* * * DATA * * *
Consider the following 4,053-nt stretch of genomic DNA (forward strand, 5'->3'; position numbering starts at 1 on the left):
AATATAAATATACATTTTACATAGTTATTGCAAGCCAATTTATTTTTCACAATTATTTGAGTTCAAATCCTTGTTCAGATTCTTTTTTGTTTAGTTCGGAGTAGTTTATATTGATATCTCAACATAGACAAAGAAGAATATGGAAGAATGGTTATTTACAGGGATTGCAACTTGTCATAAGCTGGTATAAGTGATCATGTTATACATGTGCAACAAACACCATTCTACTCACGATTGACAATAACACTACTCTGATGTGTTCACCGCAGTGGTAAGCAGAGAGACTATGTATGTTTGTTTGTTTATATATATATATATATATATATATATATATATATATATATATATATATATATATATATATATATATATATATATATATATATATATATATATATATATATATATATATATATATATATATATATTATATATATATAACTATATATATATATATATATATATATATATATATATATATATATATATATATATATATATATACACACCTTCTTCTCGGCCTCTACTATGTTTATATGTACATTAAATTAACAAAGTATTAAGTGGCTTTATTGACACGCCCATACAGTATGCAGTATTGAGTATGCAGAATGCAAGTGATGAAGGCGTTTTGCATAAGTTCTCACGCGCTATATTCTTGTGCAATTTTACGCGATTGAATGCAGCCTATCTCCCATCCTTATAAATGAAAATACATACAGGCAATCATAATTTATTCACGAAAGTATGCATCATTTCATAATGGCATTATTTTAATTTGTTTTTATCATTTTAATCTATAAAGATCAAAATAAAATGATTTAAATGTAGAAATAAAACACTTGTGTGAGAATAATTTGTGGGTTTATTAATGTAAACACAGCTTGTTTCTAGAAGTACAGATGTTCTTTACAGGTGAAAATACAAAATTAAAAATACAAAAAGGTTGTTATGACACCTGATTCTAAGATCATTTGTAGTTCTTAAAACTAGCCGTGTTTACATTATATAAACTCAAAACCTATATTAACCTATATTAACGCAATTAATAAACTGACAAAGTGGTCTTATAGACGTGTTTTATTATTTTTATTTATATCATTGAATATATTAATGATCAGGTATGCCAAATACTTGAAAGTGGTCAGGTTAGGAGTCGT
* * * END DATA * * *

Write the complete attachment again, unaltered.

Consider the following 4,053-nt stretch of genomic DNA (forward strand, 5'->3'; position numbering starts at 1 on the left):
AATATAAATATACATTTTACATAGTTATTGCAAGCCAATTTATTTTTCACAATTATTTGAGTTCAAATCCTTGTTCAGATTCTTTTTTGTTTAGTTCGGAGTAGTTTATATTGATATCTCAACATAGACAAAGAAGAATATGGAAGAATGGTTATTTACAGGGATTGCAACTTGTCATAAGCTGGTATAAGTGATCATGTTATACATGTGCAACAAACACCATTCTACTCACGATTGACAATAACACTACTCTGATGTGTTCACCGCAGTGGTAAGCAGAGAGACTATGTATGTTTGTTTGTTTATATATATATATATATATATATATATATATATATATATATATATATATATATATATATATATATATATATATATATATATATATATATATATATATATATATATATATATATATATATATATATTATATATATATAACTATATATATATATATATATATATATATATATATATATATATATATATATATATATATATATACACACCTTCTTCTCGGCCTCTACTATGTTTATATGTACATTAAATTAACAAAGTATTAAGTGGCTTTATTGACACGCCCATACAGTATGCAGTATTGAGTATGCAGAATGCAAGTGATGAAGGCGTTTTGCATAAGTTCTCACGCGCTATATTCTTGTGCAATTTTACGCGATTGAATGCAGCCTATCTCCCATCCTTATAAATGAAAATACATACAGGCAATCATAATTTATTCACGAAAGTATGCATCATTTCATAATGGCATTATTTTAATTTGTTTTTATCATTTTAATCTATAAAGATCAAAATAAAATGATTTAAATGTAGAAATAAAACACTTGTGTGAGAATAATTTGTGGGTTTATTAATGTAAACACAGCTTGTTTCTAGAAGTACAGATGTTCTTTACAGGTGAAAATACAAAATTAAAAATACAAAAAGGTTGTTATGACACCTGATTCTAAGATCATTTGTAGTTCTTAAAACTAGCCGTGTTTACATTATATAAACTCAAAACCTATATTAACCTATATTAACGCAATTAATAAACTGACAAAGTGGTCTTATAGACGTGTTTTATTATTTTTATTTATATCATTGAATATATTAATGATCAGGTATGCCAAATACTTGAAAGTGGTCAGGTTAGGAGTCGT